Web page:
Over the years, Bond fans have said it has an average John Barry score (though one supposes Picasso had average paintings). It has too many bad gags (Bond watches as two teenage karate students take out a supposedly deadly school of assassins). And, for a number of first-generation 007 film fans, it has Roger Moore playing Bond, which is bad it and of itself.

Golden Gun is a way for fans to establish “street cred” — a way of establishing, “I’m not a fan boy.”

Neal Adams cover to The Deadly Hands of Kung Fu magazine containing an article savaging The Man With the Golden Gun

However, the movie also has its defenders. Among them is David Leigh, who runs The James Bond Dossier website and is a regular guest on the James Bond & Friends podcast.  Also, the August 2018 issue of 007 Magazine (which is sold out) had an article titled, “In Defence of The Man With the Golden Gun.”

The movie was a bit of a disappointment at the box office. Golden Gun’s worldwide box office plunged 40 percent compared with Live And Let Die ($97.6 million versus $161.8 million, according to THE NUMBERS website). Within a few weeks of its December 1974 U.S. release, United Artists hurriedly paired Golden Gun with Thunderbolt and Lightfoot, which UA released earlier in 1974, to make a double feature.

In terms of long-term importance, Golden Gun was the finale of the Albert R. Broccoli-Harry Saltzman 007 partnership. Saltzman would soon be in financial trouble and have to sell out his share of the franchise to United Artists. In a way, things have never really been the same since.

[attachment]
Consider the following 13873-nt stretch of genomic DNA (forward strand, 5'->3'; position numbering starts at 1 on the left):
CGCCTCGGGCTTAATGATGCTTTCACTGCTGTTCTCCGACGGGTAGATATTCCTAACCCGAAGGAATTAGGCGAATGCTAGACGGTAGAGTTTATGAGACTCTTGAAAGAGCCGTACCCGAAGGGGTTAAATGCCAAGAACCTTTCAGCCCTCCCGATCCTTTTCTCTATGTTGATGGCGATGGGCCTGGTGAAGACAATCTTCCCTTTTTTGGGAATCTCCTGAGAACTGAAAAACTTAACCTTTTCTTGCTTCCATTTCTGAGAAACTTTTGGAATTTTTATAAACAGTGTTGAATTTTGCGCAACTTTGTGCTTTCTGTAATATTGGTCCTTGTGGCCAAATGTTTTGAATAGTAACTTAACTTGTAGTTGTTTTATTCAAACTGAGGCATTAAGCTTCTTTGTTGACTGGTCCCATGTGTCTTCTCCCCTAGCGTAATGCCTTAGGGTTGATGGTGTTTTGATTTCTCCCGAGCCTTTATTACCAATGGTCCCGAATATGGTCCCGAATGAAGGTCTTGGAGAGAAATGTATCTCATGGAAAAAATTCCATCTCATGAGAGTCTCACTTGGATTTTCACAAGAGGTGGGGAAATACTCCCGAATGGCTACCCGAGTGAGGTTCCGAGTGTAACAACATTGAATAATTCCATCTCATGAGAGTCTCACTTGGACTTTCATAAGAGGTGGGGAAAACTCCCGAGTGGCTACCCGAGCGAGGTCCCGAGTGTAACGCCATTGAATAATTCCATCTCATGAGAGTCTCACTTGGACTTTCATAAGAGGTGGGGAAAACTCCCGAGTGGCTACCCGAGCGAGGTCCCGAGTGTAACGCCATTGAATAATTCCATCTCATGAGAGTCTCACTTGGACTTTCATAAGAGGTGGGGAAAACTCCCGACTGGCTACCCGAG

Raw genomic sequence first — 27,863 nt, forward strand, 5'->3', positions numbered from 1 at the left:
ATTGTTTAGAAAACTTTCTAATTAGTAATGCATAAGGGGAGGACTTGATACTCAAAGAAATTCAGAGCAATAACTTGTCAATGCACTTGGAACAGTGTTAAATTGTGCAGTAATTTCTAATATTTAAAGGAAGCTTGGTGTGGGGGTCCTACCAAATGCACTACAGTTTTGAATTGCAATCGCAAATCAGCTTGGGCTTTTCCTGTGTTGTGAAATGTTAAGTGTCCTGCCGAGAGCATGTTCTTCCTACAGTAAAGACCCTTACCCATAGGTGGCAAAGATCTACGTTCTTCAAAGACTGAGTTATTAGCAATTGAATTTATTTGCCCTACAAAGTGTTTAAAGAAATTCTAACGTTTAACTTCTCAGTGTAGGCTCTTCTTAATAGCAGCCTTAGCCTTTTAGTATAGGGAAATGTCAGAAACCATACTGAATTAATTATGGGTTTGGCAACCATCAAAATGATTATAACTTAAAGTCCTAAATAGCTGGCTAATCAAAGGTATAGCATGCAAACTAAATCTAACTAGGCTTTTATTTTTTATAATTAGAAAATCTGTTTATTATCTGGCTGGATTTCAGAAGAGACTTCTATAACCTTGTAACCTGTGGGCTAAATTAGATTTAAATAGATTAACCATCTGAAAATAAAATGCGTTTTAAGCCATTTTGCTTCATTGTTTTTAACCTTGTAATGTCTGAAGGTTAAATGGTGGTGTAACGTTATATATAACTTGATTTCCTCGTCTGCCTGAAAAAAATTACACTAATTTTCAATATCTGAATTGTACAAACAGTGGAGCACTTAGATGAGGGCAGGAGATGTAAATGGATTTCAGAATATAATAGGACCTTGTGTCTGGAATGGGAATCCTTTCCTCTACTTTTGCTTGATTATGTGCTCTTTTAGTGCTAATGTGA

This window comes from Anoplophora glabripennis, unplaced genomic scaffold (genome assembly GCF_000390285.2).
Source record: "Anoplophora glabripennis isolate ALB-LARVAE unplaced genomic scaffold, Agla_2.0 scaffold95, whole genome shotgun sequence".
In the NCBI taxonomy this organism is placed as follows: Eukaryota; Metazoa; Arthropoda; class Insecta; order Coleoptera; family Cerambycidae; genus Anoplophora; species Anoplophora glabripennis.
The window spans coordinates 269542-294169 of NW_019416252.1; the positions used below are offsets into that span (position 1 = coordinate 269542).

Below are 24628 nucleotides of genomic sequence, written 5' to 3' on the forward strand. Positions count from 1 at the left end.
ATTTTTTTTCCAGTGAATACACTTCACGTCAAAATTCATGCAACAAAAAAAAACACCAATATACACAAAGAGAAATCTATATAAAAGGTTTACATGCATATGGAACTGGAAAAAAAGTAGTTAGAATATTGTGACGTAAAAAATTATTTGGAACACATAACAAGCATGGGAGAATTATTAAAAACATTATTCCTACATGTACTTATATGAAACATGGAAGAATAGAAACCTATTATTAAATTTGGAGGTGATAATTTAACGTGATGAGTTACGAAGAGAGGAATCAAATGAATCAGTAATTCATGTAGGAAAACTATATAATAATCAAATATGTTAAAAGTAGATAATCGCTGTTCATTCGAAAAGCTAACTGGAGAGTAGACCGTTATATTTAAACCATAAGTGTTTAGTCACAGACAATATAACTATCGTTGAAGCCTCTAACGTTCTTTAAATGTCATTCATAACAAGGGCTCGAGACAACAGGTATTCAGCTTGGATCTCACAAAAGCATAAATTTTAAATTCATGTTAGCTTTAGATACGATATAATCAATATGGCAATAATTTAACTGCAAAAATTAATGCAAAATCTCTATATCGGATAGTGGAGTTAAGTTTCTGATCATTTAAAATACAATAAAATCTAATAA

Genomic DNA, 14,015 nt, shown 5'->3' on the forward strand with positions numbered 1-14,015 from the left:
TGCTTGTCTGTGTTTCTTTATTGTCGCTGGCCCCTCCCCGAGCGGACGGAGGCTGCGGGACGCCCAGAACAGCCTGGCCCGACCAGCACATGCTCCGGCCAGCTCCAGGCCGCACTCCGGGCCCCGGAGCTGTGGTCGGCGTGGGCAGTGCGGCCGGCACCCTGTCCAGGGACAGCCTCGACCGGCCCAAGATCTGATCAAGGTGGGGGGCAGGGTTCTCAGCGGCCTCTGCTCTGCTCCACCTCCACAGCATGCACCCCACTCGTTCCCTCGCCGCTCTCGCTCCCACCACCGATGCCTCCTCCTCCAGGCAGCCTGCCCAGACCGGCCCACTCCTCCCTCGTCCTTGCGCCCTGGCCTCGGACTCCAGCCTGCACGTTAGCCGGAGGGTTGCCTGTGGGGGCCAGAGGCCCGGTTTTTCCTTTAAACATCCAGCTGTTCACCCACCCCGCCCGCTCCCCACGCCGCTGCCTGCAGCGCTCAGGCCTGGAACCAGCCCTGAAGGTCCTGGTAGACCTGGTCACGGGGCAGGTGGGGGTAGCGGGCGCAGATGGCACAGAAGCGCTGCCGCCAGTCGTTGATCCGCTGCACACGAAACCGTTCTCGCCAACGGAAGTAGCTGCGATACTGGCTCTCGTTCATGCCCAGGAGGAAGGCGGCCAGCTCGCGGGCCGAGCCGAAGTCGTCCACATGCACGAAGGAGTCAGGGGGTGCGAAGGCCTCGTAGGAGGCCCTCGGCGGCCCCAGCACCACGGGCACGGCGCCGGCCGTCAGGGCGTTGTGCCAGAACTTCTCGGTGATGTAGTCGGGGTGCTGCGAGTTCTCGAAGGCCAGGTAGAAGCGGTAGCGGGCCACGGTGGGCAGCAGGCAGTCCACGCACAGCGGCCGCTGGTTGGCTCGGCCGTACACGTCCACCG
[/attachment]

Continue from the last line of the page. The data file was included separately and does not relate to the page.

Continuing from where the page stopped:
The end of the car jump of The Man With the Golden Gun

Golden Gun is not the best offering in the Eon Production series. Rather, in many ways, it’s the runt of the litter that many like to pick on — even among the same people who’d chafe at criticism of their favorite 007 film.

The documentary Inside The Man With The Golden Gun says the movie has all of the 007 “ingredients.” Of course, such a documentary is approved by executives who aren’t demanding candor.

But the statement is true. It has not one, but two Oscar winning directors of photography (Oswald Morris and Ted Moore); it has a score by a five-time Oscar winner (John Barry); it is one of 13 007 movies Richard Maibaum contributed writing.

Then again, movies sometimes are less the sum of their parts. It happens. Not everyone has their best day.

For many, Golden Gun is a convenient piñata. Despite some positives (including a genuinely dangerous driving stunt), it doesn’t get much love from part of the 007 fan community.

007 music program scheduled by Florida orchestra